Examining spatial proximity to health care facilities in an informal urban setting
2020-07-05, 15:45–16:05, Academic Track | Track 2 - Sunday, July 5

This study explores the following research questions using OpenStreetMap-based mapping approach and healthcare facility survey from one of seven slums being studied in Africa and Asia. What are the differentials of spatial proximity to health care providers in informal settlements like slum? What are some of the lessons learnt from using OpenStreetMap-based mapping approach for slum health research? Preliminary findings suggest that residents can access four categories of healthcare facilities (Clinics/Maternity Centres; Patent Medicine Stores; Traditional/Faith Healers; Eye Health Centre) within a walking distance (under 1km) where Clinics and Maternity Centres are farthest from most residents.


Background. The United Nation Sustainable Development Goal (SDG) 3 seeks to ensure universal health coverage for everyone irrespective of geographical location by 2030. Anecdotal evidence exists on the possibility of attainment of the goal at household level in slum areas most especially in Africa. Recent studies suggest further work on the advancement of empirical evidence on slum health [1], [2]; especially in Africa where slum population growth is reported to be at the same level with urban population growth [3]. There is the need to understand the dimensions of spatial proximity to healthcare facilities in Nigeria towards achieving SDG 3 [4]; especially in slum areas where little evidence exists. Spatial access to appropriate healthcare is even more relevant given the rapid rise in Covid-19 cases globally. The lack of detailed quality spatial data is a concern to both researchers and development agencies [5]. In an attempt to contribute to the knowledge gap in slum health studies, this study draws on two data sets (field validated OpenStreetMap data and healthcare facility survey data) from an ongoing research project to examine spatial proximity to healthcare facilities (HCFs) in Sasa, an informal urban “slum” area in Nigeria. The decision to focus on spatial proximity is based on findings from a household survey, in an ongoing project, which suggest that one of the main reasons given by respondents for choosing HCFs is proximity. Conceptually, there are two main schools of thought about spatial proximity [6]; this study considers proximity as a distance measure defined quantitatively. The ongoing research project is a National Institute for Health Research (NIHR) Global Health Unit on Improving Health in Slums at University of Warwick [7]. This Unit focuses on health services in slums through the study of seven slum sites in Africa and Asia and aims at finding optimal ways to enhance health services. We thus present initial results from one of the study sites in Africa. The following research questions are explored. What are the differentials of spatial proximity to health care providers in informal settlements like slum? What are some of the lessons learnt from using OpenStreetMap-based mapping approach for slum health research?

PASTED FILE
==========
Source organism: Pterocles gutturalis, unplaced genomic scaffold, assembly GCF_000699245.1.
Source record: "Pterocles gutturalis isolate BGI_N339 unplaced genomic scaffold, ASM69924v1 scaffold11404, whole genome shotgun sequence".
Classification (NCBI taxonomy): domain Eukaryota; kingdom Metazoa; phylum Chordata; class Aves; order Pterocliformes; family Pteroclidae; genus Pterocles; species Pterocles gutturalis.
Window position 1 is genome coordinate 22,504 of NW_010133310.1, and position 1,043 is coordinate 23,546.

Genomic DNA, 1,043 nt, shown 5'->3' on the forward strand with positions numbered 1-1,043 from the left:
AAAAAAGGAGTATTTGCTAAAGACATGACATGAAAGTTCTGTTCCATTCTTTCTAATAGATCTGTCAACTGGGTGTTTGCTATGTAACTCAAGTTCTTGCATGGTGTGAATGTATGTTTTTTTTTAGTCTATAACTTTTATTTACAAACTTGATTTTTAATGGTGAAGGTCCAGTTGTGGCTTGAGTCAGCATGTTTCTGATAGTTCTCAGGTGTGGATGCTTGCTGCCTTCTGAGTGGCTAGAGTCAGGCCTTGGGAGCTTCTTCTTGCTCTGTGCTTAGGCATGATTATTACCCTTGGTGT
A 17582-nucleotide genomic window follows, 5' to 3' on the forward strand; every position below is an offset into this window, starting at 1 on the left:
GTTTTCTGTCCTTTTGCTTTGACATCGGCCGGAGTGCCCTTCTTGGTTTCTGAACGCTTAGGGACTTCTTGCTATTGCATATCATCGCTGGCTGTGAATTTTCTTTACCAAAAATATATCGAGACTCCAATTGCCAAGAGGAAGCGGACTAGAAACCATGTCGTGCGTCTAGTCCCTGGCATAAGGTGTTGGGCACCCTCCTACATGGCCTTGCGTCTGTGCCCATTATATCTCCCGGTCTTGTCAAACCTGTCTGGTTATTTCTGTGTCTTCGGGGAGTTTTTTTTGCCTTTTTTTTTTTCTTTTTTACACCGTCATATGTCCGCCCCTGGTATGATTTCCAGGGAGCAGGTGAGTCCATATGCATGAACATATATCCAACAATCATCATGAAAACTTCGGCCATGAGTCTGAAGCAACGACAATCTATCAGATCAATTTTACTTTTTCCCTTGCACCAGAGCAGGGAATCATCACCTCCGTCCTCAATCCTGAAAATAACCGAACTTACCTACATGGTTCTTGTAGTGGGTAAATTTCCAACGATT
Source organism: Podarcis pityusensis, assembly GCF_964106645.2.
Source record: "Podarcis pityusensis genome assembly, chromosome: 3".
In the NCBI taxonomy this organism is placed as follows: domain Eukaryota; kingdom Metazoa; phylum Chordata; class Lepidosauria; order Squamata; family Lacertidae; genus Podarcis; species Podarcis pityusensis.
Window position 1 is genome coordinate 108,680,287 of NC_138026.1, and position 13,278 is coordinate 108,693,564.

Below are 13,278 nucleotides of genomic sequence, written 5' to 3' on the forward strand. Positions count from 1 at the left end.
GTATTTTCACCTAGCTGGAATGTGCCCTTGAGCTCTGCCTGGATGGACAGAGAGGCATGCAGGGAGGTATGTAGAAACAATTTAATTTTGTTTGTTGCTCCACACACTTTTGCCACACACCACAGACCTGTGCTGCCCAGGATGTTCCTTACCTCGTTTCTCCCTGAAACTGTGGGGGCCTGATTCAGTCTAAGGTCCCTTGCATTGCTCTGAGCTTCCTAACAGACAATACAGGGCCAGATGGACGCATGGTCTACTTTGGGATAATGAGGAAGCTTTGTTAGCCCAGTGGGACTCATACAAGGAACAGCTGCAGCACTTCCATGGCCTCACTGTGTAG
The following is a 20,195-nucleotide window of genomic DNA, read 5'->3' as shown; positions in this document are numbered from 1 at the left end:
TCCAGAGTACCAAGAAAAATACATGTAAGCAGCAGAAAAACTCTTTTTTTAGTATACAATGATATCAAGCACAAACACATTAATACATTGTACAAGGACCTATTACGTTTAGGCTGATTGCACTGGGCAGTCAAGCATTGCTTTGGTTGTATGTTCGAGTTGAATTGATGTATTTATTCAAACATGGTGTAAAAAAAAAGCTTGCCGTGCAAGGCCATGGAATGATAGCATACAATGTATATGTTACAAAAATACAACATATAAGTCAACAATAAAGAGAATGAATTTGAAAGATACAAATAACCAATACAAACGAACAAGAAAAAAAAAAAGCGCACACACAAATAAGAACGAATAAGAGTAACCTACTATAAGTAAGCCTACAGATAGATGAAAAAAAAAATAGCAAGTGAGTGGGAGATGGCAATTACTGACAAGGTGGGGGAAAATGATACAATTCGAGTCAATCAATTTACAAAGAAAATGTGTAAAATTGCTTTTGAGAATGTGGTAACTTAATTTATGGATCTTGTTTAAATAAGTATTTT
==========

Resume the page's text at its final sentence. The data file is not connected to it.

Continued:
Method. An OpenStreetMap-based data collection methodological approach was developed and implemented [8]. A spatially-referenced sampling frame was generated through a combination of: remote participatory mapping from satellite imagery; local participatory mapping and ground-truthing; and the identification of dwellings of each validated structure. Additionally, a healthcare facility survey was conducted to capture types of facilities etc. The following categories of HCFs are drawn from survey data and used for analyses: four Clinics and Maternity Centres (CMC); twenty-two Patent Medicine Stores (PMS); five Traditional and Faith Healers (TFH); and, one Eye Health Centre (EHC). Two-fold analyses are conducted. First, two measures of spatial proximity (spatial network and Euclidean distances) to different types of HCFs within the site are computed using field validated OpenStreetMap (OSM) network data. Bivariate analysis is performed to test sinuosity (ratio of network and Euclidean distance). Additionally, comparative analyses of combined means and medians (using k-independent samples median tests) for categories of HCFs are performed. Second, a reflective exercise is undertaken to outline some of the lessons learnt during the research process related to the OSM-based approach.

Result. The presentation will discuss the outcome of the two-fold inquiry outlined. Preliminary results show strong positive correlation (r=.97; 99% CI) between the two spatial proximity measures suggesting that Euclidean and network spaces are quite similar in terms of accessibility to health care services within Sasa slum. Overall sinuosity index is 1.16 suggesting that the non-linear nature of network routes to HCFs contributes to 16% more than the Euclidean metric. The combined network distance grand mean (with standard deviations) and grand medians for each of the categories are as follows: 727m (±299) and 766m for CMC; 579m (±256) and 563m for PMS; 589m (±240) and 589m for TFH; and, 503m (±204) and 490m for EHC. Residents can access these facilities within a walking distance (under 1km) where Clinics and Maternity Centres appear to be the farthest from most residents. This study advances the evidence base on slum health towards achieving SDG 3 and promotes the use of OSM-based mapping approach and data for slum health research.